The payments industry is constantly evolving, with new payment methods and technologies being introduced at a rapid pace. While this makes online payments and digital banking more convenient, it also creates potential vulnerabilities that cybercriminals can take advantage of.
In fact, according to a recent report, 74% of banks experienced a rise in cybercrime since the pandemic started. That's why payment processors, banks, and other payments industry players must know how to improve their cyber defenses. If you’re in the payments industry and would like to know how to boost your cybersecurity, here are six tips that will help you get started:
1. Keep your software up to date
Outdated software is one of the most common ways cybercriminals can infiltrate systems.
Let’s say your PCs are running Windows 7, an operating system (OS) that no longer receives security patches. If you continue to use the OS, cybercriminals can easily exploit unpatched vulnerabilities to hijack your devices and steal payment information, along with other sensitive data.
What’s more, using outdated software makes it difficult for organizations to comply with certain compliance standards. For instance, PCI DSS Requirement 6 states that systems must have appropriate security patches to safeguard against cardholder data misuse.
That’s why you need to ensure that all of your software, such as operating systems, applications, and browser extensions, are always up to date. If possible, set up automatic updates to ensure that your systems are always using the latest version.
2. Educate your employees
According to Verizon’s 2022 Data Breaches Investigations Report, human error is the leading cause of data breaches today. This is why your employees must undergo cybersecurity awareness training. The training should cover topics like:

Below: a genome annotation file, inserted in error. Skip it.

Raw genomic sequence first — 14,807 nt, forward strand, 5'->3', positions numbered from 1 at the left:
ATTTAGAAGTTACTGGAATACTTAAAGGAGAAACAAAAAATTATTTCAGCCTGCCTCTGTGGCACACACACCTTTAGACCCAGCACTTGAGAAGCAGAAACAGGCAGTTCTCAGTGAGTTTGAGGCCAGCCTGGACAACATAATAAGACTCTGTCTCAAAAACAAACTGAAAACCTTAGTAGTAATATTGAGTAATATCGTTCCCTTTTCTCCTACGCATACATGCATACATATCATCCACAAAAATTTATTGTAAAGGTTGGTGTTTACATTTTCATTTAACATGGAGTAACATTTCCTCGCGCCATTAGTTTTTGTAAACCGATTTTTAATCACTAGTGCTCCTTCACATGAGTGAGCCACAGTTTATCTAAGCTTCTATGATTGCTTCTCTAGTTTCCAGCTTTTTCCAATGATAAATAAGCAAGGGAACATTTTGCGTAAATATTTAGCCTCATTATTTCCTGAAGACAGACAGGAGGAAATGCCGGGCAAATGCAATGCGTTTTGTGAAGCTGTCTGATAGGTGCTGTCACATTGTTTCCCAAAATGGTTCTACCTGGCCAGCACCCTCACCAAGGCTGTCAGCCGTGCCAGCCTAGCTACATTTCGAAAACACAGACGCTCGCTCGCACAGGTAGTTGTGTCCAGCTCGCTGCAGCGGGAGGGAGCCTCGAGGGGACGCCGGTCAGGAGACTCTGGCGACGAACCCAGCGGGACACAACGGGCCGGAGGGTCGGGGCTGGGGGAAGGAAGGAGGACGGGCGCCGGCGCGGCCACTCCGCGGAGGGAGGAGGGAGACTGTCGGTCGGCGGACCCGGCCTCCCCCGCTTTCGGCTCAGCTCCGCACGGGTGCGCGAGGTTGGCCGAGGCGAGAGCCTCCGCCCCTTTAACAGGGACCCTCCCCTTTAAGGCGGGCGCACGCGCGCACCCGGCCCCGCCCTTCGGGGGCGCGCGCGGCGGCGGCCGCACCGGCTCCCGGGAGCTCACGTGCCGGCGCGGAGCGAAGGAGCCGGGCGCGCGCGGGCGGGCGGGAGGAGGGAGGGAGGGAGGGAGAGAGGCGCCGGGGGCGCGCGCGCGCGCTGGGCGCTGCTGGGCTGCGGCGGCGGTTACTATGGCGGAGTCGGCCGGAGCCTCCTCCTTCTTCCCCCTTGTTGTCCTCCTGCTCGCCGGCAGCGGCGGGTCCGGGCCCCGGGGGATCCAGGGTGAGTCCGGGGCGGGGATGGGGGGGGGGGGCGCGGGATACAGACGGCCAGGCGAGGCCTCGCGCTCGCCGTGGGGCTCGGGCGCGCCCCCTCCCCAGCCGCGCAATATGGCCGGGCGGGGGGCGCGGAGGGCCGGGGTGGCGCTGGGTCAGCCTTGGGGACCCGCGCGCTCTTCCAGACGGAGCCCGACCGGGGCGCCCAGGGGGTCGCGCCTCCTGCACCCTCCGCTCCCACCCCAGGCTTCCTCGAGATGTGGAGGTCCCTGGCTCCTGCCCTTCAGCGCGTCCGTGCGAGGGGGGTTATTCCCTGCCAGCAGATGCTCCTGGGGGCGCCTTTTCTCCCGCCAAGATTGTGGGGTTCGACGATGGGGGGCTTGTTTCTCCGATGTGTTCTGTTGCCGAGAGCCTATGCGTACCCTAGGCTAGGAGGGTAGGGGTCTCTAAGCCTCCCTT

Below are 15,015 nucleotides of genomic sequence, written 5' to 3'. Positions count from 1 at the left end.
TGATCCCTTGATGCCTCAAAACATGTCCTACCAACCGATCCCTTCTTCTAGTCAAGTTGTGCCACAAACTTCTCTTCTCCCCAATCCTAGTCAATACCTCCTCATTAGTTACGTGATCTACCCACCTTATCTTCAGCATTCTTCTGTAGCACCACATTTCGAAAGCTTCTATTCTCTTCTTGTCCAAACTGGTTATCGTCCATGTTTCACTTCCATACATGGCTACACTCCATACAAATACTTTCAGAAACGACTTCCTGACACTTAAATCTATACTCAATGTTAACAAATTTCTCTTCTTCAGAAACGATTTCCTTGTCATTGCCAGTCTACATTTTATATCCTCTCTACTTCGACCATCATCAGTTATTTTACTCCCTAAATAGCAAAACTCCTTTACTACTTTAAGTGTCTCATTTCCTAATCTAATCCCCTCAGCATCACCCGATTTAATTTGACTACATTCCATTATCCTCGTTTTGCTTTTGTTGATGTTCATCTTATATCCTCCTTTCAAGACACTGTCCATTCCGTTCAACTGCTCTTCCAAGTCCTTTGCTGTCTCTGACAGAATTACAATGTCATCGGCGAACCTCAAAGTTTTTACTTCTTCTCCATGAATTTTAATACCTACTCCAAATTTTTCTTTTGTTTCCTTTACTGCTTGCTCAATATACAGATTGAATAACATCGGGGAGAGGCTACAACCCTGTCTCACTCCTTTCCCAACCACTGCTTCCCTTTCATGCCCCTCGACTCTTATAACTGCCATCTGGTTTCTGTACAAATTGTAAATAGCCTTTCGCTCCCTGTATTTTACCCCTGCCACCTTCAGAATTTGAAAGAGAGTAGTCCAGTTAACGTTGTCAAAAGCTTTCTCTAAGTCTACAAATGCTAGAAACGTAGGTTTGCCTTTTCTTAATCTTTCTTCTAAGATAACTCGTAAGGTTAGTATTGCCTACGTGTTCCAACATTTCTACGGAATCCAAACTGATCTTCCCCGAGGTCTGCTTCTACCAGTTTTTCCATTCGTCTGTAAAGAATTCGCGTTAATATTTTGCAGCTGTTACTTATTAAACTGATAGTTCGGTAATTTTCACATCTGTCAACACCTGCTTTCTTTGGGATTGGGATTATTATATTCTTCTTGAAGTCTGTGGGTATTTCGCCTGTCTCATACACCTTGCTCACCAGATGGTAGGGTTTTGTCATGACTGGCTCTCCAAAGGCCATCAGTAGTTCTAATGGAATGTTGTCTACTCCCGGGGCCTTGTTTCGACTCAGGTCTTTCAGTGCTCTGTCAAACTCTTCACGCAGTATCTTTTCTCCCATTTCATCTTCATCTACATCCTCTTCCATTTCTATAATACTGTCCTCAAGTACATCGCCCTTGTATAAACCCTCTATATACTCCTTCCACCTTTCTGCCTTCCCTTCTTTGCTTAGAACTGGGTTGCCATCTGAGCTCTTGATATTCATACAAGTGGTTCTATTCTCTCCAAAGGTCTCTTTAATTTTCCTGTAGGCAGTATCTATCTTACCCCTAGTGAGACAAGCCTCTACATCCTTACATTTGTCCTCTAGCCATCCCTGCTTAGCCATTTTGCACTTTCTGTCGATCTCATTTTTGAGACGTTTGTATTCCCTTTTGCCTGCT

- The importance of setting strong passwords and enabling multi-factor authentication
- The methods for identifying phishing emails and suspicious websites
- The proper way to handle confidential information
- The consequences of data breaches
- Acceptable use policies for company-provided and personal devices
You can also conduct live phishing or malware attack simulations to test your employees’ knowledge and hone their skills. Make sure to conduct training programs at least twice a year to ensure that your employees are up to date with the latest cybersecurity threats.
3. Develop an incident response plan
No matter how strong your cybersecurity defenses are, your business can still be targeted by cybercriminals. It’s therefore essential to have an incident response plan in place.
Your incident response plan should detail the steps you need to take in the event of a security breach, such as:
- Notifying the relevant parties, such as your employees, customers, and law enforcement
- Restoring affected systems and data
- Updating your security defenses
- Conducting a post-mortem analysis to determine the root cause of the incident and how to prevent similar incidents from happening in the future
Test your incident response plan regularly so you know what to do in the event of a security breach. Make sure as well to regularly review and update your plan to ensure its effectiveness.
4. Perform regular security audits
Conducting regular security audits helps you identify vulnerabilities in your systems and payment processes and determine if your security controls are effective in mitigating risks.
PCI DSS Requirement 11 mandates covered entities to perform quarterly network scans and annual penetration tests. Meanwhile, SOC 2 Type 2 requires organizations that store client data on the cloud to have their security controls audited by an independent third-party assessor annually.
Have a reputable security firm perform these audits to ensure that they are accurate.
5. Use a secure payment gateway
When customers make online payments, their confidential information like credit card numbers and billing addresses go through a series of systems before reaching the merchant. Along the way, cybercriminals can intercept this information.
A secure payment gateway can mitigate this risk by encrypting cardholder data as it’s being transmitted. It also uses tokenization, which replaces sensitive data with a randomized string of numbers. Secure payment gateways even come with built-in fraud detection and prevention features to help you keep deceptive transactions at bay.
Charles IT is a reputable managed IT services provider that helps businesses in the payments industry bolster their cyber defenses. We offer the following cybersecurity services:
- Security awareness training
- Endpoint encryption
- Security information and event management
- External vulnerability assessment
- Dark web monitoring
- Managed detection and response
We also offer proactive and unlimited IT support, so you can rest assured that your business is in good hands. Talk to our experts today!